Sleep is the most important problem for every parent and concerns children of all ages. From the little ones who often wake up at night to the older ones who refuse to go to sleep or who never want to leave you. Here are some tips, divided by age group, taken from the book “Sleeping through the night” by the American psychologist Jodi Mindell.
Putting your baby to bed early and getting him to sleep all night without interruption is every parent’s dream. But in practice it’s not so easy. Here are some tips to get your child used to a good night’s sleep from the book “Sleeping through the night” by the American psychologist Jodi Mindell. (Read also: 10 Montessori methods for sleeping)
If you are struggling to get your baby to sleep, we suggest you to try Baby sleep miracle.
12 to 18 months
At this age the most common problem is that children often wake up during the night. But the question to be resolved is not why children wake up, but to help them go back to sleep on their own.
The solution: train them from the evening to go back to sleep by themselves by creating a new bedtime ritual. This way, you won’t need to wake him up every time he wakes up. So the first thing to change is the bedtime ritual, so that he gets used to going to sleep without you.
When the child wakes up at night he has to find the same room he had in mind before he falls asleep: the puppet in the bed, the light on and nobody next to him.
That is why it is so important that you leave the room before he falls asleep. Because if he needs you to fall asleep in the evening, he will need you at two o’clock in the morning.
Also, when the little one calls you, go to him and tell him that everything is all right, reassure him, but be still. Avoid cuddles and don’t stay too long.
You must make him understand that your presence is not so fundamental.
And, last recommendation: do not run as soon as he calls you, wait a minute the first time, then five minutes, ten… and so on.
Suggested read: Tips for Baby sleep
From 18 months to three years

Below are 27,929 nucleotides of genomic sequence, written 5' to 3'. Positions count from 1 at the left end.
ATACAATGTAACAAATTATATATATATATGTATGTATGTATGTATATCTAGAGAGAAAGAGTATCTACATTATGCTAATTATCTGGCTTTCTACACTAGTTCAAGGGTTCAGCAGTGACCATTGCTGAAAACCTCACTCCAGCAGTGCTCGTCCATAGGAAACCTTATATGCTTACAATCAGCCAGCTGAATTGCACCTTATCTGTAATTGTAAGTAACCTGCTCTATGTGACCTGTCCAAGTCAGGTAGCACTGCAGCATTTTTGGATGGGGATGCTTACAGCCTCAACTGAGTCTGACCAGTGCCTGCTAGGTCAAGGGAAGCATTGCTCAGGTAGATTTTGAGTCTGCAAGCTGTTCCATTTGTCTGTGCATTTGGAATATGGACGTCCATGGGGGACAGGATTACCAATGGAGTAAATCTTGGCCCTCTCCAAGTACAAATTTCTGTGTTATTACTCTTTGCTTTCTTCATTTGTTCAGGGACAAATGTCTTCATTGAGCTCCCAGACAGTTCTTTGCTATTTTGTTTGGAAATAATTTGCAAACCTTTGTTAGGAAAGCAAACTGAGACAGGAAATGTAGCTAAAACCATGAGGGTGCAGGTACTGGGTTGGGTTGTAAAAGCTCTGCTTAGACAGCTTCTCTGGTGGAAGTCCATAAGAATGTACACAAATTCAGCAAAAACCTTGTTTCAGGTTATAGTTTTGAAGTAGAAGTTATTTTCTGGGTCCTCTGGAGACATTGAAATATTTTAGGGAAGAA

When the baby gets a little older, the problems can start even earlier.
At this age, children hate going to bed. Why? They want to have everything under control (and sleeping means giving up control), and they also have a vivid imagination that can help create nocturnal fears, “help, there’s a monster under the bed!”.
Staying a little bit in the room with the little one is legitimate: tuck him in, read him a book, listen to his fears, but they should be soothed and not encouraged. For example, you can spray a little anti-monster potion (a little water) or place a night light.
Then stand firm on your decisions. If you have problems giving limits to the little one during the day, you will probably have them in the evening too. You must not give in to his requests to stay in the room a little longer. When you announce “good night” it must be good night and you must leave the room. If he then follows you, take him back to bed quietly and greet him again with a “good night”.
3 to 6 years old
in the evening don’t want to get away from you
But you can use that same need for attention to help them sleep.
Make your presence felt. Say good night and tell him that you will come back after five minutes for a last kiss or a little story, but only if he stays quiet in bed. Evening after night, go away for longer and longer periods of time.
Of course you will have to come back to keep your promise, but the important thing is to lengthen the intervals and reduce your “returns” during the week.
At first you can use some creative tricks, such as “I forgot to start the washing machine”, or “I’m going to the bathroom”, to reassure him of your return leave the book open and read in half, or your shawl … And when you come back, if still awake, give him a nice kiss telling him that he was very good at staying in the bed.
Another piece of advice is to be honest with him. You can tell him: “Mother is much happier and more cheerful in the morning, if she sleeps without interruption at night.”
And if bedtime is really good, hug him in the morning and tell him that you are very happy.
A common problem in preschoolers are nightmares, with peaks between three and six years of age. They usually occur two hours after they fall asleep. Don’t be alarmed if you see your child crying out sweaty and agitated, it is more impressive to you than it is to him.
So don’t worry, if he wakes up, reassure him, otherwise don’t do anything.
Whatever age your child is, the most important thing is that you are consistent and try to get him to sleep in his bed all night. It may take some time to get him used to the new routine and it will be tiring at first. But the result will be that you will have much more time to rest. And that will be good for the whole family.